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Puerta Gómez, J.R.; Aceituno-Aceituno, P.; Burgos García, C.; González-Ortiz-De-Zárate, A. Higher Education in Shaping Essential Personality Traits. Encyclopedia. Available online: (accessed on 16 April 2024).
Puerta Gómez JR, Aceituno-Aceituno P, Burgos García C, González-Ortiz-De-Zárate A. Higher Education in Shaping Essential Personality Traits. Encyclopedia. Available at: Accessed April 16, 2024.
Puerta Gómez, Joaquín R., Pedro Aceituno-Aceituno, Concepción Burgos García, Aitana González-Ortiz-De-Zárate. "Higher Education in Shaping Essential Personality Traits" Encyclopedia, (accessed April 16, 2024).
Puerta Gómez, J.R., Aceituno-Aceituno, P., Burgos García, C., & González-Ortiz-De-Zárate, A. (2024, March 01). Higher Education in Shaping Essential Personality Traits. In Encyclopedia.
Puerta Gómez, Joaquín R., et al. "Higher Education in Shaping Essential Personality Traits." Encyclopedia. Web. 01 March, 2024.
Higher Education in Shaping Essential Personality Traits

Research on university education and its role in developing personality traits essential to achieving success in entrepreneurship is required because of the significance of entrepreneurship for advancements in the economic, social, technological, and environmental spheres. Additionally, the value of a university education in shaping an individual’s personality, and the necessity of emphasizing entrepreneurship in higher education for students to achieve real success, should be a priority in our society.

personality leadership decision making self-confidence fear of failure

1. Introduction

Research on university education and its role in developing personality traits essential to achieving success in entrepreneurship is required because of the significance of entrepreneurship for advancements in the economic, social, technological, and environmental spheres. Additionally, the value of a university education in shaping an individual’s personality, and the necessity of emphasizing entrepreneurship in higher education for students to achieve real success, should be a priority in our society.
Entrepreneurship plays a decisive role in global economic progress. The creation and development of new companies not only influences the economy of a country or region but also its social, technological, and environmental dimensions, given that the introduction of new products and services stimulates innovation and competitiveness, both of which function together as an essential engine for economic growth [1]. Therefore, it is crucial to understand the factors that contribute to entrepreneurship and the development of entrepreneurs [2]. In this sense, entrepreneurship cannot be defined as an isolated act but rather as a concatenated process that begins with the conception of the business idea, followed by the planning, execution, and, finally, consolidation of the business. Success emerges only at the end of the process, while difficulties can interrupt it at any time, resulting in failure.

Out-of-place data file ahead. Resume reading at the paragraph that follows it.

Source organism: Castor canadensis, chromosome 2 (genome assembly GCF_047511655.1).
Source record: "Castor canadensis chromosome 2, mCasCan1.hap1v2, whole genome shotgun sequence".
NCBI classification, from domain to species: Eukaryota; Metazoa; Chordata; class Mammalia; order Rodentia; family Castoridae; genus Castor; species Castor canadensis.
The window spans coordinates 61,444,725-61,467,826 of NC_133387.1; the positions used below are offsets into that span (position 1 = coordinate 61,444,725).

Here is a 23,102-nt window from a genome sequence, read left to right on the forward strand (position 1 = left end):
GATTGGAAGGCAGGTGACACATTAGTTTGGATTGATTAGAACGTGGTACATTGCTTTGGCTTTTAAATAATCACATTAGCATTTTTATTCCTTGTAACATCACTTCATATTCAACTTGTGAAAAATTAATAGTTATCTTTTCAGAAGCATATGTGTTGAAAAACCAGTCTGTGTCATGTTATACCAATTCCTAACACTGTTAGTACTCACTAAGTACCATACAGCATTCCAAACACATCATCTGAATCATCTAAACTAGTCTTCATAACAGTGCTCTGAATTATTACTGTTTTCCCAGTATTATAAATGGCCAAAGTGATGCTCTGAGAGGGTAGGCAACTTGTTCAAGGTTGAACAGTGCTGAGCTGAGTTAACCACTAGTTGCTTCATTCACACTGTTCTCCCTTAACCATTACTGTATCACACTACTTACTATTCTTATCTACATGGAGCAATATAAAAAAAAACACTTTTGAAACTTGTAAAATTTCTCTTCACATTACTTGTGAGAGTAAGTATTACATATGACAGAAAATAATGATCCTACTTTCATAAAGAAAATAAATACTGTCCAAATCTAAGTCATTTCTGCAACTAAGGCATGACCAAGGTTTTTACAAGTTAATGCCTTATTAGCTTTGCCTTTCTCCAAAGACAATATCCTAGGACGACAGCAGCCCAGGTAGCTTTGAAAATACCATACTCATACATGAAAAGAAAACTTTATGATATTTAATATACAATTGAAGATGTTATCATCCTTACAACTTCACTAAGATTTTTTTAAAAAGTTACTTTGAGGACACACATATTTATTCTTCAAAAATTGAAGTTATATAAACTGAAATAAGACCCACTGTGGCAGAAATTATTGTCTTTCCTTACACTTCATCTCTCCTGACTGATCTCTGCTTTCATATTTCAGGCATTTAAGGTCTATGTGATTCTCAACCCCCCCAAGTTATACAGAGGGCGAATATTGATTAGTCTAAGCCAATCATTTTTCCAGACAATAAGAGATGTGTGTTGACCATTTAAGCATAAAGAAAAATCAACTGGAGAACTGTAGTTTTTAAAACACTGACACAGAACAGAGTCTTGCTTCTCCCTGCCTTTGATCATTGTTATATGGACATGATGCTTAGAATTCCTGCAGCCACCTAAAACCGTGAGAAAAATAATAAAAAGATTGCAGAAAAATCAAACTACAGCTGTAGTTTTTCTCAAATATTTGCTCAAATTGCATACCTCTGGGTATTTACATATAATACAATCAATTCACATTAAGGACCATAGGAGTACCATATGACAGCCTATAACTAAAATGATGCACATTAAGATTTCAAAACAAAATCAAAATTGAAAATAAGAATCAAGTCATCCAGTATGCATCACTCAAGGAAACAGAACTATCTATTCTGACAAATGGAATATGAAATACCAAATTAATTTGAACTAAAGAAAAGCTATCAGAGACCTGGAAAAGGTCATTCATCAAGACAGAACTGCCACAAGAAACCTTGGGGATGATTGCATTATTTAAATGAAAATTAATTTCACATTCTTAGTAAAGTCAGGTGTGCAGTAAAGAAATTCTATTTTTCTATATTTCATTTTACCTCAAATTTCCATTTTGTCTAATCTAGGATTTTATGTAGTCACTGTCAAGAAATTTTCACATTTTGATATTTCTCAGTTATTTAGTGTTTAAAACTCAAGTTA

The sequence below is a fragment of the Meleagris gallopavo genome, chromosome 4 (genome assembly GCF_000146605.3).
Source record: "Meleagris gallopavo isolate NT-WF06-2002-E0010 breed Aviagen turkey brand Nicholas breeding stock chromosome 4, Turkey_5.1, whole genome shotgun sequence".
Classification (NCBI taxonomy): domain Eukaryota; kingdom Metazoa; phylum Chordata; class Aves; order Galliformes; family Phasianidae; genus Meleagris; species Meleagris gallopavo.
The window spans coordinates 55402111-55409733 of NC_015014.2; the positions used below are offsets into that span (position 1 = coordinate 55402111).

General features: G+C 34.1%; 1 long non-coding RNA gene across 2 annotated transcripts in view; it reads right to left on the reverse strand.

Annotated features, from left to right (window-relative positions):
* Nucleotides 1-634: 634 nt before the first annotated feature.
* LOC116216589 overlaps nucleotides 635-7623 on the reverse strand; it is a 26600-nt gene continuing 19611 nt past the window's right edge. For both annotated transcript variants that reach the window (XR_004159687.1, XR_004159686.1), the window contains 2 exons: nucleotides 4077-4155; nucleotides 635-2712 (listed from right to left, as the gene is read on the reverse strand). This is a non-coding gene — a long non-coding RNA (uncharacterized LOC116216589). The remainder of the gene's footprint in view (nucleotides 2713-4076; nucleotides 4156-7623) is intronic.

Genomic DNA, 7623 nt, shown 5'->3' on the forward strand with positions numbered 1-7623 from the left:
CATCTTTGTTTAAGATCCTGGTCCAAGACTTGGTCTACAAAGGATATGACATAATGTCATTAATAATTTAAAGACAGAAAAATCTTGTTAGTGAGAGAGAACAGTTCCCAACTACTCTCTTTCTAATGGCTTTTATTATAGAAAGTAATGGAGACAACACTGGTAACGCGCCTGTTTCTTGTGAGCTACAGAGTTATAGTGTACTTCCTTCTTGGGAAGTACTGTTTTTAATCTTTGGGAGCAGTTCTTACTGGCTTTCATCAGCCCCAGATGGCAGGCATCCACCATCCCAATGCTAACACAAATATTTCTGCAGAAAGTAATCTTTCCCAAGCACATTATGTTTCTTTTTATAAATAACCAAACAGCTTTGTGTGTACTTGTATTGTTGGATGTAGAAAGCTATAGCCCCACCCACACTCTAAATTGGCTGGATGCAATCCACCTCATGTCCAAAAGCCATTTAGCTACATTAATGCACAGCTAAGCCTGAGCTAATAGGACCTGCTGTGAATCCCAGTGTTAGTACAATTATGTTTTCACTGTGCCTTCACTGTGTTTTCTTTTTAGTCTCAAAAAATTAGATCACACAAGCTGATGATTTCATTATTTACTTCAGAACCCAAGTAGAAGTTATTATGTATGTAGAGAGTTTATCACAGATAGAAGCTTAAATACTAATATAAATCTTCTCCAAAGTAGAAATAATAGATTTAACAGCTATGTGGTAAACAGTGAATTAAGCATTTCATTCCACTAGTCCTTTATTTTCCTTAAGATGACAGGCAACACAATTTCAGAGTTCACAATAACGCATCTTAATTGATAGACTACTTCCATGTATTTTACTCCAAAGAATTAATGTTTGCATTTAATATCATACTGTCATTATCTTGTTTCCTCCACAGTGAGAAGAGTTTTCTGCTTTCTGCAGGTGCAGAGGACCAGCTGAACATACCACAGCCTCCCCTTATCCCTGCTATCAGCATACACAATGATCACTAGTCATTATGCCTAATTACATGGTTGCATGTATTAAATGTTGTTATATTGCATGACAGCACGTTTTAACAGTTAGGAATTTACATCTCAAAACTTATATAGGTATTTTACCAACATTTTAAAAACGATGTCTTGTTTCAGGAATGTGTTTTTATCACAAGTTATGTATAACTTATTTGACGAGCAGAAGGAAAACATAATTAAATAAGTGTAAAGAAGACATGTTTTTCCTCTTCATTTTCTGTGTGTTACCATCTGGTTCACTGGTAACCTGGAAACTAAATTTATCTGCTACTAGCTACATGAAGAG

Despite the abundant and diverse literature on the subject, no universal definition of entrepreneurial success has been established; however, it is clear that success requires entrepreneurial durability [3]. To measure it, some authors have used financial indicators such as revenue and profitability, as well as non-financial variables such as innovation and job creation. However, to measure entrepreneurial success, the entrepreneur’s point of view must be considered, including the motives that prompted them to start a business venture and the achievement of the personal goals set for themselves at the outset and in the subsequent stages [4]. Based on this last approach, the definition of entrepreneurial success involves the perspective of entrepreneurs, which is understood as the perception of the entrepreneur regarding whether they have achieved success under their own assessment.
But who is the entrepreneur, what drives them, and what traits define them? Research in the past decade related to the theory of the personality traits of entrepreneurship has focused on answering these questions. Entrepreneurial success is the result of personal and external factors. The entrepreneur’s personality traits play a vital role because, along the way, they will encounter obstacles, circumstances, and frustrations that require character and determination. Being able to overcome all these hardships requires a strong character, which makes the difference between persevering and giving up, and this will ultimately mean the difference between success and failure.
Developing an entrepreneurial personality requires time and effort. Education, especially in its early stages, is crucial in shaping the attitudes and skills necessary for entrepreneurship [5], as it cultivates self-confidence and reduces the fear of failure [6]. Education must promote values and attitudes to increase the likelihood of success of entrepreneurs [7], moving towards quality entrepreneurship. Educational programs throughout life are essential for personal and cultural transformation, with university education being fundamental in the final stage of the personality formation process [8].